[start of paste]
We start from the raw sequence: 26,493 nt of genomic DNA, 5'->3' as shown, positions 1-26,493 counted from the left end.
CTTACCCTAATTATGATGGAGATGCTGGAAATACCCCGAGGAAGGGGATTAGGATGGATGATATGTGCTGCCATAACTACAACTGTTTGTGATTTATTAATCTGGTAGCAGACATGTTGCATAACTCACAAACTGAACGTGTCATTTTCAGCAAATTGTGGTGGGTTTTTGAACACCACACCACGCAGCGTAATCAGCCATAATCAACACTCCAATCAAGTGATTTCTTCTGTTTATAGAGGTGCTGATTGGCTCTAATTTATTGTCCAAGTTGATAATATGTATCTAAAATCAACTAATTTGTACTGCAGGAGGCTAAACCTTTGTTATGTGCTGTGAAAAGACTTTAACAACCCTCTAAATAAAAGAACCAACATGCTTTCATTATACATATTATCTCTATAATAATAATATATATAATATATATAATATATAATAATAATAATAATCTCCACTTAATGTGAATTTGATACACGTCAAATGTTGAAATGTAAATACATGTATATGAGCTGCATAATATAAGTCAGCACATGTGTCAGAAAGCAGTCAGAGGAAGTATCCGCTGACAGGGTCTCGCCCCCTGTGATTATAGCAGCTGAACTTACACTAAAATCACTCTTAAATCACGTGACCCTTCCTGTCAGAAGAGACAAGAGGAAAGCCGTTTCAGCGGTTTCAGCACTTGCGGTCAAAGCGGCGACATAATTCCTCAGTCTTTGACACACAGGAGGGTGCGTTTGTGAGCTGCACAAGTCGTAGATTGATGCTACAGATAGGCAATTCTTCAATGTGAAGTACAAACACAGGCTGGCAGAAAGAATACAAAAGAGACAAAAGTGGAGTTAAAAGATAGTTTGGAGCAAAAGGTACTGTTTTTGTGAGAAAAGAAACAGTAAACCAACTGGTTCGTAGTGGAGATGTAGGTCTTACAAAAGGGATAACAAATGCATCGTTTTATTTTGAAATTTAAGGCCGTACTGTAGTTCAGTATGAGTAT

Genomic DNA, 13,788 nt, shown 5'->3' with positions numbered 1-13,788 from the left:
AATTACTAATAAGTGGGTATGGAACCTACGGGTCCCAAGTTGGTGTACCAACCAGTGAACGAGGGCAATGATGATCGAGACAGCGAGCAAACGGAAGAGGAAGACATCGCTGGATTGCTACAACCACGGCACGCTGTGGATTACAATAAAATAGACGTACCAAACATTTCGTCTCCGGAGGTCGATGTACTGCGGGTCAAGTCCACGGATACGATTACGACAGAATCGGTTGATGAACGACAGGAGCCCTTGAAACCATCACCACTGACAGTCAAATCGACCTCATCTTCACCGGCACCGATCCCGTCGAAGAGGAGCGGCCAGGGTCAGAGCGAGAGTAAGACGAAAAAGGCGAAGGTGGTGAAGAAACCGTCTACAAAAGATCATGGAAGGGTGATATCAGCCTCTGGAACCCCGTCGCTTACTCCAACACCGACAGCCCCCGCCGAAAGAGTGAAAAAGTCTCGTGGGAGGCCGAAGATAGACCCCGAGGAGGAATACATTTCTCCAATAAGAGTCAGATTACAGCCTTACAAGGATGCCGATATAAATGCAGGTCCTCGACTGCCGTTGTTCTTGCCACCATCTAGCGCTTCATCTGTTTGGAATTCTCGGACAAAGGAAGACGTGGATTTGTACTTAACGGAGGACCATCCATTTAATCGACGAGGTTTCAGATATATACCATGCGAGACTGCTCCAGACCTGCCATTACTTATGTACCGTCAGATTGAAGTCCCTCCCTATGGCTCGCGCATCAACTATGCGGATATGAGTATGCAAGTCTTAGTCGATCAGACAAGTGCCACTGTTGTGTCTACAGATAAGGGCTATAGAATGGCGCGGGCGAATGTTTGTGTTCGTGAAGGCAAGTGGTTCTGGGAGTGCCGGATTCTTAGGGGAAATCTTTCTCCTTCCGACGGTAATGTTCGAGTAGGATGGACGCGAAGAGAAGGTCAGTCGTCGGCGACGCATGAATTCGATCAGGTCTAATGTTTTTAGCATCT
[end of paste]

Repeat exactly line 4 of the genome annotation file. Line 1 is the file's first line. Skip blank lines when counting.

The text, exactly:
AATTACTAATAAGTGGGTATGGAACCTACGGGTCCCAAGTTGGTGTACCAACCAGTGAACGAGGGCAATGATGATCGAGACAGCGAGCAAACGGAAGAGGAAGACATCGCTGGATTGCTACAACCACGGCACGCTGTGGATTACAATAAAATAGACGTACCAAACATTTCGTCTCCGGAGGTCGATGTACTGCGGGTCAAGTCCACGGATACGATTACGACAGAATCGGTTGATGAACGACAGGAGCCCTTGAAACCATCACCACTGACAGTCAAATCGACCTCATCTTCACCGGCACCGATCCCGTCGAAGAGGAGCGGCCAGGGTCAGAGCGAGAGTAAGACGAAAAAGGCGAAGGTGGTGAAGAAACCGTCTACAAAAGATCATGGAAGGGTGATATCAGCCTCTGGAACCCCGTCGCTTACTCCAACACCGACAGCCCCCGCCGAAAGAGTGAAAAAGTCTCGTGGGAGGCCGAAGATAGACCCCGAGGAGGAATACATTTCTCCAATAAGAGTCAGATTACAGCCTTACAAGGATGCCGATATAAATGCAGGTCCTCGACTGCCGTTGTTCTTGCCACCATCTAGCGCTTCATCTGTTTGGAATTCTCGGACAAAGGAAGACGTGGATTTGTACTTAACGGAGGACCATCCATTTAATCGACGAGGTTTCAGATATATACCATGCGAGACTGCTCCAGACCTGCCATTACTTATGTACCGTCAGATTGAAGTCCCTCCCTATGGCTCGCGCATCAACTATGCGGATATGAGTATGCAAGTCTTAGTCGATCAGACAAGTGCCACTGTTGTGTCTACAGATAAGGGCTATAGAATGGCGCGGGCGAATGTTTGTGTTCGTGAAGGCAAGTGGTTCTGGGAGTGCCGGATTCTTAGGGGAAATCTTTCTCCTTCCGACGGTAATGTTCGAGTAGGATGGACGCGAAGAGAAGGTCAGTCGTCGGCGACGCATGAATTCGATCAGGTCTAATGTTTTTAGCATCT